CASE OF KURSK FINISHED

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Konstantin Getmansky Izvestia (Moscow), July 27, 2002, p. 2

According to General Prosecutor Vladimir Ustinov, the sinking of the nuclear submarine Kursk was caused by an explosion of a torpedo inside the fourth launcher. But an expert says that an explosion of components of the torpedo could have been caused only by an external factor.

On July 26, General Prosecutor Vladimir Ustinov reported to the president on results of the legal proceedings instituted on the sinking of the nuclear submarine Kursk. According to the report, “the submarine sunk because of an explosion of a torpedo; no one is guilty of the catastrophe of the submarine.” After the meeting with the president, Ustinov told journalists how the crew of the submarine was dying and showed them fragments of the torpedo. He also noted that half of the 113 volumes of the case of the Kursk contain state secrets. Investigators found out that the explosion took place on August 12, 2000, at 11:28 a.m. in the Barents Sea after the explosion of a 65-76A torpedo inside the fourth torpedo launcher. No extraordinary situations had been registered on board of the submarine before the catastrophe. The sailors were preparing for shooting exercises, and the submarine was moving at the depth of about 20 meters. The first explosion caused the deaths of the personnel of the first compartment and considerable destructions in the board gap of the submarine. Besides, it completely destroyed the fourth torpedo launcher. The second explosion took place at 11:30:44. This explosion completely destroyed the prow and caused the deaths of the sailors whose bodies were later surfaces from the compartments No. 2,3,4,5, and 5-bis. The submarine sunk at the depth of 110 meters. All sailors died of poisoning with carbon monoxide in no later than eight hours after the explosion. Ustinov stressed that it was impossible to rescue them at the moment when the submarine was found.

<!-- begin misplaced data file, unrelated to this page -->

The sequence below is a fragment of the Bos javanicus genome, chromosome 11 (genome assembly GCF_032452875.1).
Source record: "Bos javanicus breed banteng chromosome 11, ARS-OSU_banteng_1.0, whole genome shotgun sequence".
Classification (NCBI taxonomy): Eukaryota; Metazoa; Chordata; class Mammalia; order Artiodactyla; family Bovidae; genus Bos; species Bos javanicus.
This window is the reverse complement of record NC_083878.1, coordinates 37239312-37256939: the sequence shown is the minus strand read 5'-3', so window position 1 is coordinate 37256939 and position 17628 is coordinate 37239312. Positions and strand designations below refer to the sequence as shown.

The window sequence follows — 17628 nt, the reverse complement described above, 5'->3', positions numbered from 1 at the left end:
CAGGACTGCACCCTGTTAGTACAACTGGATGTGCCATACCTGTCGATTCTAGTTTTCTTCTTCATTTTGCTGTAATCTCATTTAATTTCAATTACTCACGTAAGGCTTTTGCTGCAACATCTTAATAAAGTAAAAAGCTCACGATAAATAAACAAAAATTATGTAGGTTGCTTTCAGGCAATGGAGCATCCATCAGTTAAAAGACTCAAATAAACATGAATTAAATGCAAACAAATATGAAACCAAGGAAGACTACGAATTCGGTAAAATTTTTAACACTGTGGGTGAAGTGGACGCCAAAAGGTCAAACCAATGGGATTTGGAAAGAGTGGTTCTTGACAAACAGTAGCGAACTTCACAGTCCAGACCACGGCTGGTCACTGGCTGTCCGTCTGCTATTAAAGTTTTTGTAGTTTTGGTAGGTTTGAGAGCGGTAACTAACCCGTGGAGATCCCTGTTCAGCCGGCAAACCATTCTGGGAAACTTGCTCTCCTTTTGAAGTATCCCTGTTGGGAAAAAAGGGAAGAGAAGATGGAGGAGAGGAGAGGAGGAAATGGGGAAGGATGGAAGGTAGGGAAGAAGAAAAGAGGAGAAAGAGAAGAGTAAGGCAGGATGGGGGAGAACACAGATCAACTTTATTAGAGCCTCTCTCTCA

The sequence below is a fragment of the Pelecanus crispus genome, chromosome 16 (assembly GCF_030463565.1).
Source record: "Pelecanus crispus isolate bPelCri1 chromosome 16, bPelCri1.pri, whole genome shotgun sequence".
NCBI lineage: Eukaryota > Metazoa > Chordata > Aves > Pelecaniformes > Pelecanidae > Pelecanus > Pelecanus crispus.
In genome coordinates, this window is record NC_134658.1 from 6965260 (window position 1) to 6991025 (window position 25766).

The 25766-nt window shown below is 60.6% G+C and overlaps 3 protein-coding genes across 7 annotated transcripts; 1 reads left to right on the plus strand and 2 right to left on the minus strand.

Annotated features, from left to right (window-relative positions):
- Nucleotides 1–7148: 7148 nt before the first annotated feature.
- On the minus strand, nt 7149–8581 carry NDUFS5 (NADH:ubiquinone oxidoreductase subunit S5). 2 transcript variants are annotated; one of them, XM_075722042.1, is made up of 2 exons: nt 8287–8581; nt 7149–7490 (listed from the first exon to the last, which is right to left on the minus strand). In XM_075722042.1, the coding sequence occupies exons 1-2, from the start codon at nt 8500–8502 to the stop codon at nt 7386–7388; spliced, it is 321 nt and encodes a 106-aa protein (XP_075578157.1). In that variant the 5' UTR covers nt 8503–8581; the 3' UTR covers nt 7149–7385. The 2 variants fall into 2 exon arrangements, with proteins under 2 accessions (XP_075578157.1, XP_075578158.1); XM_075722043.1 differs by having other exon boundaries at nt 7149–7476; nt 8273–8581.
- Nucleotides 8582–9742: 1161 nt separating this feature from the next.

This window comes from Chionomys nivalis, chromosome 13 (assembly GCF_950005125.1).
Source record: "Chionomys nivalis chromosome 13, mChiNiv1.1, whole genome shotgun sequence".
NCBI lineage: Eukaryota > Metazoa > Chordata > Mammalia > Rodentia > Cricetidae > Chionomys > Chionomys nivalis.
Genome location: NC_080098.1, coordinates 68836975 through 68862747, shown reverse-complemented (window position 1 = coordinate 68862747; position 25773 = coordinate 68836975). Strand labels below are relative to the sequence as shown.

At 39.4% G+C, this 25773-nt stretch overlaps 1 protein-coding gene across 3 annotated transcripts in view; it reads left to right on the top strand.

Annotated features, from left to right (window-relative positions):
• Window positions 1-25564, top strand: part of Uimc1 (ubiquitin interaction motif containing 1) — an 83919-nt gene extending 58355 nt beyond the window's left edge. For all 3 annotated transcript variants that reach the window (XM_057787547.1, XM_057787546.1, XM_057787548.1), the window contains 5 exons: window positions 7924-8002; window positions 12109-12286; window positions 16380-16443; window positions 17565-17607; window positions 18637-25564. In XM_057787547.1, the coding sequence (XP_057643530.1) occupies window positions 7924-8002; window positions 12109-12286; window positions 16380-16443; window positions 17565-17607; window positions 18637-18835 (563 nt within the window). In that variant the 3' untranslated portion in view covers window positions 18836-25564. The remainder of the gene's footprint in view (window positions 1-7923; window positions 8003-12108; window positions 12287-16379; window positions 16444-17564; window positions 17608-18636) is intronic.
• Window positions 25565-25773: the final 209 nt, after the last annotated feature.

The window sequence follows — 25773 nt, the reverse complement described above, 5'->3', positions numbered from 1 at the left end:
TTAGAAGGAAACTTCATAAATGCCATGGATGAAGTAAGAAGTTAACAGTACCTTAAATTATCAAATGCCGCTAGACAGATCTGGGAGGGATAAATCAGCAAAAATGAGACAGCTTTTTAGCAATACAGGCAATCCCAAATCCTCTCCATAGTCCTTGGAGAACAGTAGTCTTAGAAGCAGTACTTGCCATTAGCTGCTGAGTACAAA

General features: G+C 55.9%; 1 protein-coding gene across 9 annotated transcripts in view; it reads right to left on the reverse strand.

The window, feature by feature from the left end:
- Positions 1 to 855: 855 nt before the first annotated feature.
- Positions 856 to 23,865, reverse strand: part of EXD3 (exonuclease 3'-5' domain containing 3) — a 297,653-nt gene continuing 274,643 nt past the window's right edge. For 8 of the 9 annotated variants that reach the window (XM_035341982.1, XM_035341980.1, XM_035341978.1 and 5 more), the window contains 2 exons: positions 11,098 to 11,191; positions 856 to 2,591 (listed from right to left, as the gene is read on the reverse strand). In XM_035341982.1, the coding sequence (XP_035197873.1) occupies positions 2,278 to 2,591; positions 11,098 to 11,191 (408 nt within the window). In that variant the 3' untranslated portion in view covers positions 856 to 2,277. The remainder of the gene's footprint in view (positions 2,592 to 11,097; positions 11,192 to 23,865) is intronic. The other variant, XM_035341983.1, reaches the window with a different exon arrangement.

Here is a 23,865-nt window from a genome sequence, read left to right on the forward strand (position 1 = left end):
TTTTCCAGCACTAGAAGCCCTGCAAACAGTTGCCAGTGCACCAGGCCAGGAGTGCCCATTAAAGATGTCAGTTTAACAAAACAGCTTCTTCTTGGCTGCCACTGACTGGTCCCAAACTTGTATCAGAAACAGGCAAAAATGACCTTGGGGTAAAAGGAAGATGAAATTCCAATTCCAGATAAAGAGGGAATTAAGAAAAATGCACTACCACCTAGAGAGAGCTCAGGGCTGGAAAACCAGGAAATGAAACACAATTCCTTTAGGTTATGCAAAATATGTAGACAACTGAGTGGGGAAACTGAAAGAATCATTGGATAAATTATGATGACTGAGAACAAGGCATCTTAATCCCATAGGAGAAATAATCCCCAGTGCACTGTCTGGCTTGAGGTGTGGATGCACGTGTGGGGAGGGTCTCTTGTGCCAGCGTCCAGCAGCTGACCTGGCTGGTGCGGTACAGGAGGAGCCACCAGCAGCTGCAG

Investigators came to the conclusion that “people who participated in designing, producing, storing, preparation, and using the 65-76A torpedo No. 1336A PV did not foresee a possibility of its explosion the caused the destruction of the submarine and the death of its crew and did not have an opportunity to foresee such events under the circumstances of the case.” Therefore, the proceedings have been closed because of the absence of a corpus delicti.

Ustinov noted in the end that the infractions in the organization and conduction of exercises of the Northern Fleet and the salvage operation did not cause the sinking of the Kursk either. Meanwhile, Stanislav Proshkin, Director of the Gidropribor Scientific Research Institute that designed and produced the torpedo, announced to Interfax on July 26 that an explosion of components of the torpedo could have been caused only by an external factor. He said, “Some facts tell that it could be a local fire.”

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